In its survey of 754 private small businesses, LIMRA spoke to the individuals who made or shared decision-making regarding business insurance and employee offerings. Samples were weighed by company size, industry and region based on U.S. Census Bureau data.
Seventy-eight percent of small American businesses are family-owned, LIMRA reports, and such firms had a sharper decline in benefit penetration (47% down to 40%) than non-family-owned ones between 2005 and 2012. Female-owned businesses, which accounted for a quarter of the total, tend to be smaller, produce less revenue and are less likely to offer insurance benefits than male-owned firms (37% versus 50%).
“The recession has had an impact on smaller employers’ ability to offer benefits, particularly those with fewer than ten employees,” says Kim Landry, LIMRA Product Research analyst. “The weak economy caused a lot of small firms to close, while the new firms cropping up to replace them are less likely to offer benefits. Many small businesses are also hesitant to add new benefits until the economy improves.”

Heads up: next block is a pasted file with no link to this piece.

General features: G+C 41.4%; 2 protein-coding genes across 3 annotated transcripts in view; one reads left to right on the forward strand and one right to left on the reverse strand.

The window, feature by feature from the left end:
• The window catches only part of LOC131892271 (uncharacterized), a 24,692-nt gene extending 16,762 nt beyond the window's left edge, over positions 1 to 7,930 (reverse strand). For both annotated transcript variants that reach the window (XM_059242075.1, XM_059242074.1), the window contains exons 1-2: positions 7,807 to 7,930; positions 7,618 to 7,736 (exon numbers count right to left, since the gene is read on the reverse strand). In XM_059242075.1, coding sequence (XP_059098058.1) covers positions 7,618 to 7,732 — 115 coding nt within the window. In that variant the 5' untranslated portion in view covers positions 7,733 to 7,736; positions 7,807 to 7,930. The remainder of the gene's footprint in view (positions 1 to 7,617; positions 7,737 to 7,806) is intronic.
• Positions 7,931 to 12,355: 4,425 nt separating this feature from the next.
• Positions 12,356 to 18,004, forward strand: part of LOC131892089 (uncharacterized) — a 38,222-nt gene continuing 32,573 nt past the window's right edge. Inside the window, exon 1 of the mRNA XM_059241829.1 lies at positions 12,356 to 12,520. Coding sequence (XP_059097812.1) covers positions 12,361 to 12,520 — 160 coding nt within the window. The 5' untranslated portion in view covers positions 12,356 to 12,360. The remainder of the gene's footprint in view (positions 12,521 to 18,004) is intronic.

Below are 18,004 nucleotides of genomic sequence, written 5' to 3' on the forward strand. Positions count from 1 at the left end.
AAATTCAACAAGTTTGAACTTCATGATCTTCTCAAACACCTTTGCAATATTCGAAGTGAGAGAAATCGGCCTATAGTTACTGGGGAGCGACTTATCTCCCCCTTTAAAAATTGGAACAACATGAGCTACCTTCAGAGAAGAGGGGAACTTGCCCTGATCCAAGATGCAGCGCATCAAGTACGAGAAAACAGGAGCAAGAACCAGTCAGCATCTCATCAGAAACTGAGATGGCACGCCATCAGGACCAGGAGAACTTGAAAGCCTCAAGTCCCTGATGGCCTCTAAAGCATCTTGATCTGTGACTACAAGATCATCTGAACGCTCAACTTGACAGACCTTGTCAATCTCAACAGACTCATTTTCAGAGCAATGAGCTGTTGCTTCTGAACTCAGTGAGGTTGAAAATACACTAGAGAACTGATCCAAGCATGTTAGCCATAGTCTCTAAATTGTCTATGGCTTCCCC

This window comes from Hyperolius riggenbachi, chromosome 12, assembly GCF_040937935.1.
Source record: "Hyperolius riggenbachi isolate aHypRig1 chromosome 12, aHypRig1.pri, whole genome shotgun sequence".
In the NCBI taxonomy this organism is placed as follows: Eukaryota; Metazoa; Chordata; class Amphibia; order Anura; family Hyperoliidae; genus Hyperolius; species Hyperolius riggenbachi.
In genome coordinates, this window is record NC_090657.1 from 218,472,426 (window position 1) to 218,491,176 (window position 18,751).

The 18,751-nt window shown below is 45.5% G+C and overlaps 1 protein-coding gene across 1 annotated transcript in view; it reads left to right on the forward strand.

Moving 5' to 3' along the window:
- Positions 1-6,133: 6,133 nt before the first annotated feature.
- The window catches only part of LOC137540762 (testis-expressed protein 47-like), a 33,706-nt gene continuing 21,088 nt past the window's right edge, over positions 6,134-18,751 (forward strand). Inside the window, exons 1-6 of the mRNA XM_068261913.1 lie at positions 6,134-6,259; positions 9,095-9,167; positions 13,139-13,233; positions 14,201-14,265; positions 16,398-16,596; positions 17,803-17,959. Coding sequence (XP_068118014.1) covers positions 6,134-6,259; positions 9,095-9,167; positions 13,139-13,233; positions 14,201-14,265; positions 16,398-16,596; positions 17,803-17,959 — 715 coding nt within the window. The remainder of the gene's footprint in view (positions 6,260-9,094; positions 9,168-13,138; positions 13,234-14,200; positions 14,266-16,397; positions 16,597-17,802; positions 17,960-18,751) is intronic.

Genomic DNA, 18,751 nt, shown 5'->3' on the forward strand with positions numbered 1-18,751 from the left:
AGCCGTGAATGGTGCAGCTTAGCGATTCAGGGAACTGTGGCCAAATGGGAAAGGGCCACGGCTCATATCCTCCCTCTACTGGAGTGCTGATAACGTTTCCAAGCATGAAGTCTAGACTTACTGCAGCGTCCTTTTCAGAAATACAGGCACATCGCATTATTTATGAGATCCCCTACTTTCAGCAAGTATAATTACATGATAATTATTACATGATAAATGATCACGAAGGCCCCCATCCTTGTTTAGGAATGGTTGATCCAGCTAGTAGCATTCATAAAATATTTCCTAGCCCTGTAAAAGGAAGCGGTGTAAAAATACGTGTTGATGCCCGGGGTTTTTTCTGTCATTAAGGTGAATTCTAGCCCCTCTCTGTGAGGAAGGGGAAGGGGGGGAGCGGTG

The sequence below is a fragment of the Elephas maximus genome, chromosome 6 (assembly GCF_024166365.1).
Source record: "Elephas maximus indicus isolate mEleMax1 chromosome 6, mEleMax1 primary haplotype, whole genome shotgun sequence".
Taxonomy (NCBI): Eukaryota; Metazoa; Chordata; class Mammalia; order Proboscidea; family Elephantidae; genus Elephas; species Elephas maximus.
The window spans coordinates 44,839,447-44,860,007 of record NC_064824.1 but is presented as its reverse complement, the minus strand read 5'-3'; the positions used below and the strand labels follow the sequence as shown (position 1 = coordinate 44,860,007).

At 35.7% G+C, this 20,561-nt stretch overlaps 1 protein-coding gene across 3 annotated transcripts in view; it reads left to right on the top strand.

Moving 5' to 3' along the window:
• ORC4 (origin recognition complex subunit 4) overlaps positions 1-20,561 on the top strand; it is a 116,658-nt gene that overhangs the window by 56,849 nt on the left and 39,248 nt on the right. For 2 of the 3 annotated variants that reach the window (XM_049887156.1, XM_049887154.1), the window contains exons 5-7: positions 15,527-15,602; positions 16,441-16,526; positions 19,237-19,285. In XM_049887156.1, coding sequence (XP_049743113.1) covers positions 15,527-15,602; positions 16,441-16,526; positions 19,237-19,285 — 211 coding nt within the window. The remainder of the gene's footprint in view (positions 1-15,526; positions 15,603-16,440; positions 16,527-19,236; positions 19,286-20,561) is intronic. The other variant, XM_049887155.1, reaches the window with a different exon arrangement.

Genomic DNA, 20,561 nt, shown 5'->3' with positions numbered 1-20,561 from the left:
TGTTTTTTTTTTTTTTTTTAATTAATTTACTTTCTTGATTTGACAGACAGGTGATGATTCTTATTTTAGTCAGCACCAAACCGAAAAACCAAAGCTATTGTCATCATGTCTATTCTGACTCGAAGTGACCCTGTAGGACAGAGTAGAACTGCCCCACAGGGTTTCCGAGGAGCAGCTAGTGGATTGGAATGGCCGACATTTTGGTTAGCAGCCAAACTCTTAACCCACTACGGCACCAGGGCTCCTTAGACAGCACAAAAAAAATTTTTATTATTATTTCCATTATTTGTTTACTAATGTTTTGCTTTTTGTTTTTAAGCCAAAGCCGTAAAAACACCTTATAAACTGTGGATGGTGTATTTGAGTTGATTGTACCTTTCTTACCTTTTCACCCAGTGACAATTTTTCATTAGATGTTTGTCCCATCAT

Landry says that among those who do still offer benefits, health care and pharmacy remains the most popular by far, as well as the most common.
“These benefits provide an opportunity for small business owners to obtain coverage not only for their employees, but also for themselves and their families,” notes Landry. “We also found dental and vision coverage to be common offerings among small businesses, as these products tend to be very popular with employees.”
Life insurance also is offered frequently, because of its low cost and ease of administration, LIMRA reports. Accident insurance and short- and long-term disability, however, have what LIMRA calls fairly low penetration rates.
Census Bureau data reveal that 35% of the U.S. workforce is in small businesses, which account for 98% of American companies.
This article originally appeared on Employee Benefit News, a sister publication of Health Data Management.